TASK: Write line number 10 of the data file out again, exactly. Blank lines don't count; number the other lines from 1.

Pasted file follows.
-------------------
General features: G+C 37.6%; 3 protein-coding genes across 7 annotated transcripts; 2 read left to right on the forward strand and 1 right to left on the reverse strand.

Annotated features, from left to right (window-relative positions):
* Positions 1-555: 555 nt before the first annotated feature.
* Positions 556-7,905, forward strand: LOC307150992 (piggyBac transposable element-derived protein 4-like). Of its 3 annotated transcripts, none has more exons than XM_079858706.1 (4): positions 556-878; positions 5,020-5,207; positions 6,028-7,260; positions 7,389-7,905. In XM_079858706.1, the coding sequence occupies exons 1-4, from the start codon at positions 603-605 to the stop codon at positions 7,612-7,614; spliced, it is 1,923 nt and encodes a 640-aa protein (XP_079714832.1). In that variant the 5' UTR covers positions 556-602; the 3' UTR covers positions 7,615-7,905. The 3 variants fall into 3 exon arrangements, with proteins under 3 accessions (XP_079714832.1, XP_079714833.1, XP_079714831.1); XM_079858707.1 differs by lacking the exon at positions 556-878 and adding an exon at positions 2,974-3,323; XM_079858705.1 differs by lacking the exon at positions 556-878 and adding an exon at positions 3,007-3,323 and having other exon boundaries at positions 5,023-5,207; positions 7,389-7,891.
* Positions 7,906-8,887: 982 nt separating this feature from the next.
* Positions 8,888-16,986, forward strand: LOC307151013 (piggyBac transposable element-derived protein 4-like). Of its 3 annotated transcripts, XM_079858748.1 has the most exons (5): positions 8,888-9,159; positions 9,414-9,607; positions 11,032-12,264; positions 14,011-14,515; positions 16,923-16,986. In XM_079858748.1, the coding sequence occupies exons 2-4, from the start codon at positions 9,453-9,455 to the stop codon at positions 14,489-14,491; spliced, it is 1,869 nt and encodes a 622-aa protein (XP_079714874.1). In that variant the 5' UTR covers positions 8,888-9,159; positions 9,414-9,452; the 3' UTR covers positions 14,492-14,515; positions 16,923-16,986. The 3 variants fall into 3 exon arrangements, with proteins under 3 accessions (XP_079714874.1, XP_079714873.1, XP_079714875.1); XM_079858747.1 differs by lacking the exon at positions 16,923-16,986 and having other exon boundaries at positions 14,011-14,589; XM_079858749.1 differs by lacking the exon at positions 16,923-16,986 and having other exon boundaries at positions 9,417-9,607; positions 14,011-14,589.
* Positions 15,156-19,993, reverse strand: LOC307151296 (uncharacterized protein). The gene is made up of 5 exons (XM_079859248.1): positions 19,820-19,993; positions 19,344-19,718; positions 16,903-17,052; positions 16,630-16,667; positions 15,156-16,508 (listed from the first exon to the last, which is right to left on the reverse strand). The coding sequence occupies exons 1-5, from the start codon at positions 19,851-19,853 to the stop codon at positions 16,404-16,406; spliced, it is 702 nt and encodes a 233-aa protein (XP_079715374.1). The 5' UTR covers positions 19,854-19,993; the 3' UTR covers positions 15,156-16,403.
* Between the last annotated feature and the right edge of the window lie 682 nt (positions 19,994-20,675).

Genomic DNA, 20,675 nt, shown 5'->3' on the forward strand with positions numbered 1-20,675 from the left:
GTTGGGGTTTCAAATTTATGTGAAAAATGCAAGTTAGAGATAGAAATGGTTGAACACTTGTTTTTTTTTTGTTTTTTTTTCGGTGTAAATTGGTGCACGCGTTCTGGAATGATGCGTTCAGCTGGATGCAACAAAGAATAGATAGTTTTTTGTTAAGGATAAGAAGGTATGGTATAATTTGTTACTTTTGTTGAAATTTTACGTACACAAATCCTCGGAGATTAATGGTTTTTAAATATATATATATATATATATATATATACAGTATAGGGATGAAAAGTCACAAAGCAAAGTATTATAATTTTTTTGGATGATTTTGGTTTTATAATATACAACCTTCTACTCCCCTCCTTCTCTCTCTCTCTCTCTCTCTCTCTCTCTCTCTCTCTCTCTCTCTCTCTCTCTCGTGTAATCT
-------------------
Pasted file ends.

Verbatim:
GTTGGGGTTTCAAATTTATGTGAAAAATGCAAGTTAGAGATAGAAATGGTTGAACACTTGTTTTTTTTTTGTTTTTTTTTCGGTGTAAATTGGTGCACGCGTTCTGGAATGATGCGTTCAGCTGGATGCAACAAAGAATAGATAGTTTTTTGTTAAGGATAAGAAGGTATGGTATAATTTGTTACTTTTGTTGAAATTTTACGTACACAAATCCTCGGAGATTAATGGTTTTTAAATATATATATATATATATATATATATACAGTATAGGGATGAAAAGTCACAAAGCAAAGTATTATAATTTTTTTGGATGATTTTGGTTTTATAATATACAACCTTCTACTCCCCTCCTTCTCTCTCTCTCTCTCTCTCTCTCTCTCTCTCTCTCTCTCTCTCTCTCTCTCTCGTGTAATCT